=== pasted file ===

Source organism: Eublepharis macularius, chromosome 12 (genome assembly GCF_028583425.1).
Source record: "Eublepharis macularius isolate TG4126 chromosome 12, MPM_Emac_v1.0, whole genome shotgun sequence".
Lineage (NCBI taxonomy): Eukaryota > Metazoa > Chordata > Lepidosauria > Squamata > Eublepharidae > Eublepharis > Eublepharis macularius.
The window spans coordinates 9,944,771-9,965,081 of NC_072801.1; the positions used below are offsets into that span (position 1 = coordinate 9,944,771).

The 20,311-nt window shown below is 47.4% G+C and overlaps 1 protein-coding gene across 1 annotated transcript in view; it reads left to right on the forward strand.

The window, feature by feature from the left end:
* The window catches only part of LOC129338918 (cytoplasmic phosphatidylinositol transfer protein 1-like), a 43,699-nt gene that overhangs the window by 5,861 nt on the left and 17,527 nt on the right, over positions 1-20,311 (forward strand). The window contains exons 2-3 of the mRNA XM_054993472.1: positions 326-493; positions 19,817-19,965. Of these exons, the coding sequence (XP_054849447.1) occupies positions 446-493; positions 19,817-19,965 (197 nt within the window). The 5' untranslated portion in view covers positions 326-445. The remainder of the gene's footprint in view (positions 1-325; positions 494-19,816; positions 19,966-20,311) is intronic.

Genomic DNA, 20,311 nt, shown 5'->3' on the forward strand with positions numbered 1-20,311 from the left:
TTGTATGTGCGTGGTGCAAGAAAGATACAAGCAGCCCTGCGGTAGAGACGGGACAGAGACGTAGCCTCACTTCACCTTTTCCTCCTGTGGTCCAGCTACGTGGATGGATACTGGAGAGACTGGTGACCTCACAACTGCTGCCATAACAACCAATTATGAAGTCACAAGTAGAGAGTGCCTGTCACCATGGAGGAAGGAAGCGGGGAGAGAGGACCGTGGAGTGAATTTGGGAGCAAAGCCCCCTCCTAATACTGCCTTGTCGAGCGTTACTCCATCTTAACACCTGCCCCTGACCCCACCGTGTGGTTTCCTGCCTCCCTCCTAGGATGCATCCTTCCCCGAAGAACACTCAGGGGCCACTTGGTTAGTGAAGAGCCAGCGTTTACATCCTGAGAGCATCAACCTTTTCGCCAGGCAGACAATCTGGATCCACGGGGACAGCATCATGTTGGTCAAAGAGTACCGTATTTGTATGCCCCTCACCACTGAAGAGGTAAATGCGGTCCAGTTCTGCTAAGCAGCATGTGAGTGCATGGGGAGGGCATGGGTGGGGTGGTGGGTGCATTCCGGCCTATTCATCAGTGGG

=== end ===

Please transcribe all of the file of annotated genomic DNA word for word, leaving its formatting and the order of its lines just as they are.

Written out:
Source organism: Eublepharis macularius, chromosome 12 (genome assembly GCF_028583425.1).
Source record: "Eublepharis macularius isolate TG4126 chromosome 12, MPM_Emac_v1.0, whole genome shotgun sequence".
Lineage (NCBI taxonomy): Eukaryota > Metazoa > Chordata > Lepidosauria > Squamata > Eublepharidae > Eublepharis > Eublepharis macularius.
The window spans coordinates 9,944,771-9,965,081 of NC_072801.1; the positions used below are offsets into that span (position 1 = coordinate 9,944,771).

The 20,311-nt window shown below is 47.4% G+C and overlaps 1 protein-coding gene across 1 annotated transcript in view; it reads left to right on the forward strand.

The window, feature by feature from the left end:
* The window catches only part of LOC129338918 (cytoplasmic phosphatidylinositol transfer protein 1-like), a 43,699-nt gene that overhangs the window by 5,861 nt on the left and 17,527 nt on the right, over positions 1-20,311 (forward strand). The window contains exons 2-3 of the mRNA XM_054993472.1: positions 326-493; positions 19,817-19,965. Of these exons, the coding sequence (XP_054849447.1) occupies positions 446-493; positions 19,817-19,965 (197 nt within the window). The 5' untranslated portion in view covers positions 326-445. The remainder of the gene's footprint in view (positions 1-325; positions 494-19,816; positions 19,966-20,311) is intronic.

Genomic DNA, 20,311 nt, shown 5'->3' on the forward strand with positions numbered 1-20,311 from the left:
TTGTATGTGCGTGGTGCAAGAAAGATACAAGCAGCCCTGCGGTAGAGACGGGACAGAGACGTAGCCTCACTTCACCTTTTCCTCCTGTGGTCCAGCTACGTGGATGGATACTGGAGAGACTGGTGACCTCACAACTGCTGCCATAACAACCAATTATGAAGTCACAAGTAGAGAGTGCCTGTCACCATGGAGGAAGGAAGCGGGGAGAGAGGACCGTGGAGTGAATTTGGGAGCAAAGCCCCCTCCTAATACTGCCTTGTCGAGCGTTACTCCATCTTAACACCTGCCCCTGACCCCACCGTGTGGTTTCCTGCCTCCCTCCTAGGATGCATCCTTCCCCGAAGAACACTCAGGGGCCACTTGGTTAGTGAAGAGCCAGCGTTTACATCCTGAGAGCATCAACCTTTTCGCCAGGCAGACAATCTGGATCCACGGGGACAGCATCATGTTGGTCAAAGAGTACCGTATTTGTATGCCCCTCACCACTGAAGAGGTAAATGCGGTCCAGTTCTGCTAAGCAGCATGTGAGTGCATGGGGAGGGCATGGGTGGGGTGGTGGGTGCATTCCGGCCTATTCATCAGTGGG